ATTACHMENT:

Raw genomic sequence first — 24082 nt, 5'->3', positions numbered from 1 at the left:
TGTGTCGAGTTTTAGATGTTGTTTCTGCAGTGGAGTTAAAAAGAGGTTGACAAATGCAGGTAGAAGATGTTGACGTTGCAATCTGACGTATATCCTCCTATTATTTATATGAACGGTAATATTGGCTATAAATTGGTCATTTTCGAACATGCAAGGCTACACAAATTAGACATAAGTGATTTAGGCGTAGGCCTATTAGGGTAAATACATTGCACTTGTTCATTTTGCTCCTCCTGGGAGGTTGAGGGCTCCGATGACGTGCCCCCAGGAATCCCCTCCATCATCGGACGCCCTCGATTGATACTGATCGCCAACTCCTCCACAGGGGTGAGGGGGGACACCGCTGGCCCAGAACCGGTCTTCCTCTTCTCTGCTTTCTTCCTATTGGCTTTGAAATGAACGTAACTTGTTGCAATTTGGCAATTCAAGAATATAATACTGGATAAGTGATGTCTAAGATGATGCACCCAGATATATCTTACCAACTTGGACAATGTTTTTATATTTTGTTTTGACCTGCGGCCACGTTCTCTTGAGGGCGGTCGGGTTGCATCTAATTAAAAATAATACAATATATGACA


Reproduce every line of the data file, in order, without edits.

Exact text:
Raw genomic sequence first — 24082 nt, 5'->3', positions numbered from 1 at the left:
TGTGTCGAGTTTTAGATGTTGTTTCTGCAGTGGAGTTAAAAAGAGGTTGACAAATGCAGGTAGAAGATGTTGACGTTGCAATCTGACGTATATCCTCCTATTATTTATATGAACGGTAATATTGGCTATAAATTGGTCATTTTCGAACATGCAAGGCTACACAAATTAGACATAAGTGATTTAGGCGTAGGCCTATTAGGGTAAATACATTGCACTTGTTCATTTTGCTCCTCCTGGGAGGTTGAGGGCTCCGATGACGTGCCCCCAGGAATCCCCTCCATCATCGGACGCCCTCGATTGATACTGATCGCCAACTCCTCCACAGGGGTGAGGGGGGACACCGCTGGCCCAGAACCGGTCTTCCTCTTCTCTGCTTTCTTCCTATTGGCTTTGAAATGAACGTAACTTGTTGCAATTTGGCAATTCAAGAATATAATACTGGATAAGTGATGTCTAAGATGATGCACCCAGATATATCTTACCAACTTGGACAATGTTTTTATATTTTGTTTTGACCTGCGGCCACGTTCTCTTGAGGGCGGTCGGGTTGCATCTAATTAAAAATAATACAATATATGACA